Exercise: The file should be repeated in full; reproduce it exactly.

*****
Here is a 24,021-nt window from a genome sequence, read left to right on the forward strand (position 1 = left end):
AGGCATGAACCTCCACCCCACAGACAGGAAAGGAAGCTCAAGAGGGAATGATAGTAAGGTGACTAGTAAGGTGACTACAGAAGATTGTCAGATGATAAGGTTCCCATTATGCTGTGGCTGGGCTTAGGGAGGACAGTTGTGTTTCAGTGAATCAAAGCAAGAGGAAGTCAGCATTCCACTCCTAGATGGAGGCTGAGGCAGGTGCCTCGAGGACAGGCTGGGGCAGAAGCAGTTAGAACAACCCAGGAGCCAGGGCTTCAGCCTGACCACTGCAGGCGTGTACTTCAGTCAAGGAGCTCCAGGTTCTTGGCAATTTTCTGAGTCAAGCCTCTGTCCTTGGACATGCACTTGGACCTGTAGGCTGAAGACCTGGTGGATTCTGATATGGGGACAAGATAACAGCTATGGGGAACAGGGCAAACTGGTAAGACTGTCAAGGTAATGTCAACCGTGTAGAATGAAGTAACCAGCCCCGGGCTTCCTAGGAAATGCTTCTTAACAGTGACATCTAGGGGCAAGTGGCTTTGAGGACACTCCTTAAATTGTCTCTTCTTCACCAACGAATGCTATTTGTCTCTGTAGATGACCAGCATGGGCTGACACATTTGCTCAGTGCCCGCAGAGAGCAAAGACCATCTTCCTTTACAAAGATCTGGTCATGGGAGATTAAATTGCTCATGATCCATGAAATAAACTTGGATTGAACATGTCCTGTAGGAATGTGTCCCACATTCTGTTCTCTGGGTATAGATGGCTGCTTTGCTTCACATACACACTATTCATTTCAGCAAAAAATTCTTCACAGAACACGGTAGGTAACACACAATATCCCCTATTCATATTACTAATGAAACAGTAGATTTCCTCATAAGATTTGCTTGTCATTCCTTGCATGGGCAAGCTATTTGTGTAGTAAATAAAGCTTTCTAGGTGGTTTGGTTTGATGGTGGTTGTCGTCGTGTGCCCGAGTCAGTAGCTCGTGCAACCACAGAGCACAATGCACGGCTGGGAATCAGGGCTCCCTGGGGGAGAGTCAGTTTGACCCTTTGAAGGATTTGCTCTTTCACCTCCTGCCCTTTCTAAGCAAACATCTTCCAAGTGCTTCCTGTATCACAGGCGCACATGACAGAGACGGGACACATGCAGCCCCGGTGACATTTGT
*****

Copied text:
Here is a 24,021-nt window from a genome sequence, read left to right on the forward strand (position 1 = left end):
AGGCATGAACCTCCACCCCACAGACAGGAAAGGAAGCTCAAGAGGGAATGATAGTAAGGTGACTAGTAAGGTGACTACAGAAGATTGTCAGATGATAAGGTTCCCATTATGCTGTGGCTGGGCTTAGGGAGGACAGTTGTGTTTCAGTGAATCAAAGCAAGAGGAAGTCAGCATTCCACTCCTAGATGGAGGCTGAGGCAGGTGCCTCGAGGACAGGCTGGGGCAGAAGCAGTTAGAACAACCCAGGAGCCAGGGCTTCAGCCTGACCACTGCAGGCGTGTACTTCAGTCAAGGAGCTCCAGGTTCTTGGCAATTTTCTGAGTCAAGCCTCTGTCCTTGGACATGCACTTGGACCTGTAGGCTGAAGACCTGGTGGATTCTGATATGGGGACAAGATAACAGCTATGGGGAACAGGGCAAACTGGTAAGACTGTCAAGGTAATGTCAACCGTGTAGAATGAAGTAACCAGCCCCGGGCTTCCTAGGAAATGCTTCTTAACAGTGACATCTAGGGGCAAGTGGCTTTGAGGACACTCCTTAAATTGTCTCTTCTTCACCAACGAATGCTATTTGTCTCTGTAGATGACCAGCATGGGCTGACACATTTGCTCAGTGCCCGCAGAGAGCAAAGACCATCTTCCTTTACAAAGATCTGGTCATGGGAGATTAAATTGCTCATGATCCATGAAATAAACTTGGATTGAACATGTCCTGTAGGAATGTGTCCCACATTCTGTTCTCTGGGTATAGATGGCTGCTTTGCTTCACATACACACTATTCATTTCAGCAAAAAATTCTTCACAGAACACGGTAGGTAACACACAATATCCCCTATTCATATTACTAATGAAACAGTAGATTTCCTCATAAGATTTGCTTGTCATTCCTTGCATGGGCAAGCTATTTGTGTAGTAAATAAAGCTTTCTAGGTGGTTTGGTTTGATGGTGGTTGTCGTCGTGTGCCCGAGTCAGTAGCTCGTGCAACCACAGAGCACAATGCACGGCTGGGAATCAGGGCTCCCTGGGGGAGAGTCAGTTTGACCCTTTGAAGGATTTGCTCTTTCACCTCCTGCCCTTTCTAAGCAAACATCTTCCAAGTGCTTCCTGTATCACAGGCGCACATGACAGAGACGGGACACATGCAGCCCCGGTGACATTTGT